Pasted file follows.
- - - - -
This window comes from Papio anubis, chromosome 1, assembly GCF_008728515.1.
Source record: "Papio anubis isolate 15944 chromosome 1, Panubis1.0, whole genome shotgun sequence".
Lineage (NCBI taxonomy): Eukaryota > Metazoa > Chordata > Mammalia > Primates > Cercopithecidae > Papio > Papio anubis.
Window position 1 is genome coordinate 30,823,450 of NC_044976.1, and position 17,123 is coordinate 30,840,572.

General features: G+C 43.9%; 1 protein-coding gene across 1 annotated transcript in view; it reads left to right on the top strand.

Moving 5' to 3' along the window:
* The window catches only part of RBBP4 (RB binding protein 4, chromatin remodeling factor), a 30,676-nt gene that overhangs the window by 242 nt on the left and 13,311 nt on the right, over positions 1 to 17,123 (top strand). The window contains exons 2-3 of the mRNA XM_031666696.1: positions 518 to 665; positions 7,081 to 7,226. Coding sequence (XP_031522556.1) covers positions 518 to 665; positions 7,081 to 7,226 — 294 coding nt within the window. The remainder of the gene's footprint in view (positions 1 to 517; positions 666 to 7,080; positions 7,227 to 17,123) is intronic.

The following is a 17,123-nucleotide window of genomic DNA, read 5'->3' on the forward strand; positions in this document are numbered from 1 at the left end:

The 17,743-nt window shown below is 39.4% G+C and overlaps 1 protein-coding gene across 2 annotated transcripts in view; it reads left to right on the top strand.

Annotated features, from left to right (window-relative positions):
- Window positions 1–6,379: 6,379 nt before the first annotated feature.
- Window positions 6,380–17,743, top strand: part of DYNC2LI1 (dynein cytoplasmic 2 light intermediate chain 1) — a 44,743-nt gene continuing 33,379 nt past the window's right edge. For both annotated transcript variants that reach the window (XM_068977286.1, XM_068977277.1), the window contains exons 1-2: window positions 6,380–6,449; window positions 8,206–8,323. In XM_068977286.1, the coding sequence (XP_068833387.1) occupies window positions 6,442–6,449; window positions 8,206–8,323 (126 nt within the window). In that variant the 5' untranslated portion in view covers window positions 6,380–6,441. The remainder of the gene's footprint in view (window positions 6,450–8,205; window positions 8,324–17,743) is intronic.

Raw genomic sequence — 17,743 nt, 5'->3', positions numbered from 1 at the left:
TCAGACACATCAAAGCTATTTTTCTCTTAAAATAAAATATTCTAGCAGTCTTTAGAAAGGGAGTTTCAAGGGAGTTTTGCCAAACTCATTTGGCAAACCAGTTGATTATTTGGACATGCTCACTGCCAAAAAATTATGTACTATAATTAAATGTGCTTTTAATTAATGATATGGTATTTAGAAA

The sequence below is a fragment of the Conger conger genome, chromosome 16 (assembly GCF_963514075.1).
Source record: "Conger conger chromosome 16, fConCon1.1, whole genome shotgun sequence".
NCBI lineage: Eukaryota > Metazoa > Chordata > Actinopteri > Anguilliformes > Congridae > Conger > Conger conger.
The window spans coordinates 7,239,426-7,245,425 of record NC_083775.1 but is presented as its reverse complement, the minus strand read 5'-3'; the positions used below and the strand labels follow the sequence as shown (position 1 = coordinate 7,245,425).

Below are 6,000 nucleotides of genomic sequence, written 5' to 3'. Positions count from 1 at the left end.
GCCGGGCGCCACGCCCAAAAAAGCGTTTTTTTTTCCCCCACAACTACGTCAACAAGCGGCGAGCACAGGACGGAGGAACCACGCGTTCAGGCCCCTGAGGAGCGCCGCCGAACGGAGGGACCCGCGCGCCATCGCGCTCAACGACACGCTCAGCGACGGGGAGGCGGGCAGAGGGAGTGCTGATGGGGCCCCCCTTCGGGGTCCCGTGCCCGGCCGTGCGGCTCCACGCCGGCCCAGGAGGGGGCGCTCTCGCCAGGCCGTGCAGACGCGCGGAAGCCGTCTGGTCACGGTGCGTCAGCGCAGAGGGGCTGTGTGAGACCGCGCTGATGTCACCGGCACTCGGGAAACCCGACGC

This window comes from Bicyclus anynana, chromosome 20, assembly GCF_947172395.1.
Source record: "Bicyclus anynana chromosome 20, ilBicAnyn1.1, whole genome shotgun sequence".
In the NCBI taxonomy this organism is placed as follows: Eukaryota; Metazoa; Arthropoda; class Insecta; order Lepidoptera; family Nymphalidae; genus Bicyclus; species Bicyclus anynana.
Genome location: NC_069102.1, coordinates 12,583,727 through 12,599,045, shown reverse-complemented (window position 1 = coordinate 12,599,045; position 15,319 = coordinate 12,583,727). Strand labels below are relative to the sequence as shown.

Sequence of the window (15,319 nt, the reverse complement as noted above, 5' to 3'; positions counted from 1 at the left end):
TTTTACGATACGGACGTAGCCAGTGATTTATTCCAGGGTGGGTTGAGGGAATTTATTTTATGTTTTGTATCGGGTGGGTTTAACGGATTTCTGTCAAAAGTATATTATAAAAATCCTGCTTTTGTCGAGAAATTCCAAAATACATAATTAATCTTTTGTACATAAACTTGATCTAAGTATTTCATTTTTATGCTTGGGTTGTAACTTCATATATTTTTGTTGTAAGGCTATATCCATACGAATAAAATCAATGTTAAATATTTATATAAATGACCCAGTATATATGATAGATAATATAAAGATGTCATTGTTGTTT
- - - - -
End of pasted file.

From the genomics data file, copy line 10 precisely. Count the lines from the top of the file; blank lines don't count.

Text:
Annotated features, from left to right (window-relative positions):